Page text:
First, citing USACafes, the court found that Gould exerted control over MHC’s and SCP’s assets by, among other things, approving and effecting transfers of the Kimco interest, making distributions, and amending MHC’s operating agreement, and as a result of such control, Gould owed limited fiduciary duties (i.e., the duty of loyalty) as a remote controller.  In the second part of its analysis, the court looked to SCP’s operating agreement and found that it clearly and unambiguously waived the corporate opportunity doctrine, but it left other aspects of the duty of loyalty intact (i.e., restrictions on self-dealing).

Since the SCP operating agreement did not waive the self-dealing aspect of the duty of loyalty, the court then analyzed whether Gould, after he acquired the preferred interest through Cookeville Corridor, could have engaged in self-dealing by “selfishly” amending MHC’s operating agreement to “shift economic value” to the preferred investors, thereby increasing “the Preferred Interest’s economic value at the expense of 77 Charters.”  The court noted that although Gould and the entities he controlled had the right to amend MHC’s operating agreement pursuant to its terms, that right did not “immunize” him “from a claim that they did so inequitably.” Accordingly, the court sustained the breach of fiduciary claim on that basis.

With respect to 77 Charters’ remaining fiduciary-based claims, the court found that Cookeville Corridor’s acquisition of Kimco’s preferred ownership interest, without first offering the interest to SCP, was factually insufficient to support a breach of fiduciary claim because SCP’s operating agreement unambiguously waived the corporate opportunity doctrine, and therefore, allowed its members to compete with each other and the company. The court also found that the sale of the mall was insufficient to support a standalone breach of fiduciary claim because SCP’s operating agreement also gave Gould, through his management entity, the “exclusive authority to cause SCP to consent to the [s]ale without the consent of the members.”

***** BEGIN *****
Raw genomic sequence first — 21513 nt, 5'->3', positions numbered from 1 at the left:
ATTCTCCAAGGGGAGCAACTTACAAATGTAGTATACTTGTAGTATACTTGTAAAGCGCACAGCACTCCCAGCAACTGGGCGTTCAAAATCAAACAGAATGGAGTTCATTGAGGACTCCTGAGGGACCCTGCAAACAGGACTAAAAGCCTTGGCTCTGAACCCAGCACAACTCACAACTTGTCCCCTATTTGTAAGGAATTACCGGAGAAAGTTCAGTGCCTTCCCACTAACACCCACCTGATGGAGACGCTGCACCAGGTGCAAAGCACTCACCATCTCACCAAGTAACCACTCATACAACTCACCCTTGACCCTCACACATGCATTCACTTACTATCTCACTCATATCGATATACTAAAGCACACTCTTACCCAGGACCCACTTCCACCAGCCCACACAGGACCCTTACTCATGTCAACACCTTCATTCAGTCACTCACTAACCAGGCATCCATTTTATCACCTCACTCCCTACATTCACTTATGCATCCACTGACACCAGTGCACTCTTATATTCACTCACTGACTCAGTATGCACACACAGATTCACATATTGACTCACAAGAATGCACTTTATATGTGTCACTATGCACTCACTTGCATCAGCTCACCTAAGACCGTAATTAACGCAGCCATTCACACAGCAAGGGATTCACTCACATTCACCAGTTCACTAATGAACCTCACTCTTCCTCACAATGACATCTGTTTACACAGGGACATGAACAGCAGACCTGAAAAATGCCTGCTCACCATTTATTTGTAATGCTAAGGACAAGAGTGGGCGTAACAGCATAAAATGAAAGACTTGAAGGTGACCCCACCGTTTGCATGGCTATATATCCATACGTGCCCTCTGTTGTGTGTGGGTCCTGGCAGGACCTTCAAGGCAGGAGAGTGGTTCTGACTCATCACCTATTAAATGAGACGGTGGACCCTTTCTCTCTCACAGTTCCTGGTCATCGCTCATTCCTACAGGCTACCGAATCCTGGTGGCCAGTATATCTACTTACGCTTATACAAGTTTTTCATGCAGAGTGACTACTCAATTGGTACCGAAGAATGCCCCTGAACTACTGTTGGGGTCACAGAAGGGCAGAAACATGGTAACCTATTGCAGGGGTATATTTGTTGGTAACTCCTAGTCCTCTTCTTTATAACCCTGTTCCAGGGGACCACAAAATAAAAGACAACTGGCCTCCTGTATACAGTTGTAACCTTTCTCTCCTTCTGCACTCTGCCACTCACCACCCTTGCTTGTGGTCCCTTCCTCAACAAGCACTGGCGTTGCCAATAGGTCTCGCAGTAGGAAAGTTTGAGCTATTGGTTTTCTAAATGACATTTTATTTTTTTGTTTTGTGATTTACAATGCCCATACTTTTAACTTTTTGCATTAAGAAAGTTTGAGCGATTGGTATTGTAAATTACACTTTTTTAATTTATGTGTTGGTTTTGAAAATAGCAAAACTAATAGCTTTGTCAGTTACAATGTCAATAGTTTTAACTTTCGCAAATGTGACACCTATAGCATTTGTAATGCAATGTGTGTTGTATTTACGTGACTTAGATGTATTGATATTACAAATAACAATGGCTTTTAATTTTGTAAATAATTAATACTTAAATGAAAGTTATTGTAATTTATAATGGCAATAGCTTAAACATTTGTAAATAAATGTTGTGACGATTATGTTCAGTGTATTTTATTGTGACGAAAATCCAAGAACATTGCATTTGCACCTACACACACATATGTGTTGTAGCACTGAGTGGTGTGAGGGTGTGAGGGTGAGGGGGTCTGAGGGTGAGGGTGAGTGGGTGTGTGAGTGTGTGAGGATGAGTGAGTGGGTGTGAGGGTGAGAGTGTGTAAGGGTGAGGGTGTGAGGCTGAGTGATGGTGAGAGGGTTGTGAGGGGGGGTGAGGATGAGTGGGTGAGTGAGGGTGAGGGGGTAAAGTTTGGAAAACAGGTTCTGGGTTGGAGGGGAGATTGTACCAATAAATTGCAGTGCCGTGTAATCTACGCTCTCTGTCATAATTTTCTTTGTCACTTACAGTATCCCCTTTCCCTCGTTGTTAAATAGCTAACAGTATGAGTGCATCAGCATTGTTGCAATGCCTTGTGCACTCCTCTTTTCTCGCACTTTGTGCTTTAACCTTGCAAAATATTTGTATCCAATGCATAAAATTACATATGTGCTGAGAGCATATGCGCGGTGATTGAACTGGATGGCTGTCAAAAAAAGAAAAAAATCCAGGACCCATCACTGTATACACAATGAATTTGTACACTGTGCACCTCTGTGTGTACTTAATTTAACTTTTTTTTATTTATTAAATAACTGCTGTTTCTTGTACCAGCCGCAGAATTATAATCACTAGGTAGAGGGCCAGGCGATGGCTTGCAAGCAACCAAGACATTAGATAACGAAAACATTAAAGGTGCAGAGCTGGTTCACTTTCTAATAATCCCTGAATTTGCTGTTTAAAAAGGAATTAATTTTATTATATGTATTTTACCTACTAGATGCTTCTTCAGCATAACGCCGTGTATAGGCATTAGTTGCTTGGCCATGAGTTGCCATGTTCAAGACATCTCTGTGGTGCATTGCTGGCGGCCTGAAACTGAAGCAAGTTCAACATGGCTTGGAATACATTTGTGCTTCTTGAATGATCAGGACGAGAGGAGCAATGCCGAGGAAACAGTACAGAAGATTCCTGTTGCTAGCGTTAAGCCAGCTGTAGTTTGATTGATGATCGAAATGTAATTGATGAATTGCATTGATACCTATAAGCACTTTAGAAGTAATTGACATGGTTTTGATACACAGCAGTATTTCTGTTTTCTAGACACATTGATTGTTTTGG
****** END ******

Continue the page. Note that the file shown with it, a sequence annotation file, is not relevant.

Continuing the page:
Key Takeaway

This case serves as a reminder to corporate law practitioners that layering entities alone will not insulate the ultimate controllers of such entities from fiduciary liability unless their respective operating agreements clearly and unambiguously waive the controlling persons’ fiduciary duties.